Tuesday, September 12, 2006

The Dirty Air Up There

Business headlines today were led by two high profile resignations. Peter Dolan resigned as CEO of Bristol-Myers Squibb (BMY: NYSE) and Patricia Dunn announced she will be leaving the Big Chair at Hewlett Packard (HP: NYSE) at the beginning of next year.

The dirty air around Dolan was a topic of a previous post, “
Executive Chicanery,” in which we discussed the continued suspicious business conduct at BMY despite heavy fines by the SEC and a new corporate governance program at the company imposed by the State of New Jersey. Dolan is accused of entering into an illegal deal with a potential competitor, Apotex, relating to one of BMY’s top products, Plavix. A special government monitor, who is responsible for watching over BMY for the State of New Jersey to see that BMY adheres to good business practices, apparently decided he had had enough. He asked the BMY board to give Dolan the boot.

Dunn is in trouble for her role in a company investigation of information leaks from within Hewlett Packard, particularly leaks regarding the dismissal of another high profile CEO, Carly Fiorina. Third party investigators used illegal tactics to obtain phone records as a way to determine the origination of the leak.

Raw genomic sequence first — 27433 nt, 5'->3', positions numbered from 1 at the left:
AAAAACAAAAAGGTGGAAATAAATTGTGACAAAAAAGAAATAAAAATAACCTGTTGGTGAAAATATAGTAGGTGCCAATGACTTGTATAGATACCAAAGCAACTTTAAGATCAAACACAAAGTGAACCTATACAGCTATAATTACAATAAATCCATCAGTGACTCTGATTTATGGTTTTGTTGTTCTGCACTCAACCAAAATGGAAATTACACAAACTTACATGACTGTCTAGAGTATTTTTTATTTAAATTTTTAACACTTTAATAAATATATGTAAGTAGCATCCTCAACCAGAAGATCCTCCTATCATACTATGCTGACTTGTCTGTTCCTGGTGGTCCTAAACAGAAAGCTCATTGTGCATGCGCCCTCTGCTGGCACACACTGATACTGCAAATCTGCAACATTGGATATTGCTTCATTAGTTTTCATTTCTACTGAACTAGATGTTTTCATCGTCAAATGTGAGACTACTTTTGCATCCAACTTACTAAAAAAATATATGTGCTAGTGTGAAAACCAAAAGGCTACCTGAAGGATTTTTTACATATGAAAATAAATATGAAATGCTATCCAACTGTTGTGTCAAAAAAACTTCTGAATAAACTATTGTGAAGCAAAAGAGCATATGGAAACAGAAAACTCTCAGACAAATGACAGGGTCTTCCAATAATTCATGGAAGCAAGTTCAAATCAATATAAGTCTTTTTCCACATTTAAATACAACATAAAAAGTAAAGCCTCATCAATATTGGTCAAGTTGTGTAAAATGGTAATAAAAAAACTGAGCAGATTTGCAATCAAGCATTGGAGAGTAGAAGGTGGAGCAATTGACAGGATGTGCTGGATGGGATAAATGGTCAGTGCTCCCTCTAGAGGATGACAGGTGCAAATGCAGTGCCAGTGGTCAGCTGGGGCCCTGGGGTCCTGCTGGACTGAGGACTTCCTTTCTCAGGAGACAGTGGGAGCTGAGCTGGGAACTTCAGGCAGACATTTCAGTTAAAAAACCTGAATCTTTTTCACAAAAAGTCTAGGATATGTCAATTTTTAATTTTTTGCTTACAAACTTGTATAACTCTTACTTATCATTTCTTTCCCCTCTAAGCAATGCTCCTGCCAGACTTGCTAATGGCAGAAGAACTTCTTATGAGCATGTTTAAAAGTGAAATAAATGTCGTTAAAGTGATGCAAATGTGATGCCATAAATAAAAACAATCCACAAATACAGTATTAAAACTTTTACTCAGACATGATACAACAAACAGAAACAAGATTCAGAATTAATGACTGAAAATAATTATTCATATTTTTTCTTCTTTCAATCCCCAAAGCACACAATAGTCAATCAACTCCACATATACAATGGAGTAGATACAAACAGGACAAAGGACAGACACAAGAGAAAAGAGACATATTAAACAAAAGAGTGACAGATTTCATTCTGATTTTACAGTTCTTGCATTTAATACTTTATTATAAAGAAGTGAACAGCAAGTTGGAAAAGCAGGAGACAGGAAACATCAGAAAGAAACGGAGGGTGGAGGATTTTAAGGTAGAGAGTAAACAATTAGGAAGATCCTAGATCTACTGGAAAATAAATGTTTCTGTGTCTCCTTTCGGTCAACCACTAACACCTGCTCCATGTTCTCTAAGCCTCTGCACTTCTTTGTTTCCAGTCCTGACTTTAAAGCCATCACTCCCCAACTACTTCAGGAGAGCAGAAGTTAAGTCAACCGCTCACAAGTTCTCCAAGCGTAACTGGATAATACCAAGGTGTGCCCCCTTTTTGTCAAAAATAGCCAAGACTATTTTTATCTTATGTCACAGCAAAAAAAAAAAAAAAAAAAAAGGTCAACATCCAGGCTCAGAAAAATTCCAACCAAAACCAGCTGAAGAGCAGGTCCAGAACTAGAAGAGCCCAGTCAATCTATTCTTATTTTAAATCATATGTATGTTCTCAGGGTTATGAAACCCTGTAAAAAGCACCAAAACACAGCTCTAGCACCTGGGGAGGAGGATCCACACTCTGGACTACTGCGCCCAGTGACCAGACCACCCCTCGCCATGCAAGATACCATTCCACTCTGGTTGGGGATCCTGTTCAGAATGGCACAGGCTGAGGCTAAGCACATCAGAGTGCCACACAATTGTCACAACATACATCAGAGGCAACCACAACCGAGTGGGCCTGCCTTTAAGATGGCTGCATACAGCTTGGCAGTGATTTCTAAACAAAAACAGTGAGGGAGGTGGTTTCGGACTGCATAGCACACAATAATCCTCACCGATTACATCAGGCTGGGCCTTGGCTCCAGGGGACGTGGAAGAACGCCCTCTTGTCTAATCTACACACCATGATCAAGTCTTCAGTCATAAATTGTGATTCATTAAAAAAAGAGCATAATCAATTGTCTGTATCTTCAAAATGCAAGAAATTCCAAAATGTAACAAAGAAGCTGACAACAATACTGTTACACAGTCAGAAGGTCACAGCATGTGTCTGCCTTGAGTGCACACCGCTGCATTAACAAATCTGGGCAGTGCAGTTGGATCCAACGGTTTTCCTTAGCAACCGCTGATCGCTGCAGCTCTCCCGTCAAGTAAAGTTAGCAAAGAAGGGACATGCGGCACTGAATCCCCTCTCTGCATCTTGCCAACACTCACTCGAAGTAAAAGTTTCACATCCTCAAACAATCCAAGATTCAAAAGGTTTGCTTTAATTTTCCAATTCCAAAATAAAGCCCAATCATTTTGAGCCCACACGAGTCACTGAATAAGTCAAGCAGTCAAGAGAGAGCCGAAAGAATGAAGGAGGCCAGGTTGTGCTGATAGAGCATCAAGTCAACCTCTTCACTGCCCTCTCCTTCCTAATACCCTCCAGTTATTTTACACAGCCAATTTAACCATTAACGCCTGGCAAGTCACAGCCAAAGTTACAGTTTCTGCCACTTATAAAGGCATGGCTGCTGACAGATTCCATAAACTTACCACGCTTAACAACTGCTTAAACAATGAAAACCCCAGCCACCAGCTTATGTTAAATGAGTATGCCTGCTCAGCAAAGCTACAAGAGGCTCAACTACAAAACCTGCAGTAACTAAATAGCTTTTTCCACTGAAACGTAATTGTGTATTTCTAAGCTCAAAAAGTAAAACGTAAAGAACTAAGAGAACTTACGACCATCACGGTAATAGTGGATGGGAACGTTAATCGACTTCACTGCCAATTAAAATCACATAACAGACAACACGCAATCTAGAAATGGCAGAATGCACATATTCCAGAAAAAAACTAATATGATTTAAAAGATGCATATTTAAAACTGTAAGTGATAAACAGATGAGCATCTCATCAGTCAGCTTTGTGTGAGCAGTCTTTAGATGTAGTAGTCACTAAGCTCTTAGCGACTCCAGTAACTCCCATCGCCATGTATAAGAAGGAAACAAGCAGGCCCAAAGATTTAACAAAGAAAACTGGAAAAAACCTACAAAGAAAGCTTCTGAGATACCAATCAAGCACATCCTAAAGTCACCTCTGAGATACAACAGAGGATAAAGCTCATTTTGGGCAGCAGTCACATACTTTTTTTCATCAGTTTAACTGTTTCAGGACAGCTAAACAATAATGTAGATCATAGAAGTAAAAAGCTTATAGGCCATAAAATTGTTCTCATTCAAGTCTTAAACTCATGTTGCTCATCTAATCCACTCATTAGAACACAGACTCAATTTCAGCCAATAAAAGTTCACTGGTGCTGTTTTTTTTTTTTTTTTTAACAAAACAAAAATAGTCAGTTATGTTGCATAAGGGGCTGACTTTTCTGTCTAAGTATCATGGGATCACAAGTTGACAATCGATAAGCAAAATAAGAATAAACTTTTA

Although Dunn’s investigation was successful in identifying the director with the loose lips, the use of illegal tactics says volumes about the character of HP leadership. Either they are unscrupulous scoundrels with no regard for the law or they are incompetent and unable to manage even the simplest project. Please choose your image, Ms. Dunn!

As to the director who was responsible for the leaks in the first place, he is no less an embarrassment. Where are his loyalties? Is he available to be chatted up by just anyone on any boardroom topic? Perhaps he would like to take a meeting just after the quarter ends and before earnings are announced.

These examples demonstrate very clearly that, no matter how high the stack of rules, persons in positions of responsibility conduct themselves according to their character and integrity (or the lack thereof). No threat or penalty is great enough if a corporate executive is bent on aggrandizing themselves with wealth or fame. I believe this is true no matter the company size - large-cap or small-cap.

For those who want to really understand what makes successful people do dumb, illegal things, I recommend Robert C. Soloman’s book called Ethics and Excellence. Solomon is a distinguish professor of philosophy at the University of Texas at Austin and offers a solid non-business viewpoint on business conduct. He takes a more scholarly approach to evaluate ethical behavior in the business world than my "dumb and dumber" view. Using images of cowboys and 15th Century bonfires, Solomon makes the discussion of cooperation and integrity in the business world a pleasurable read.

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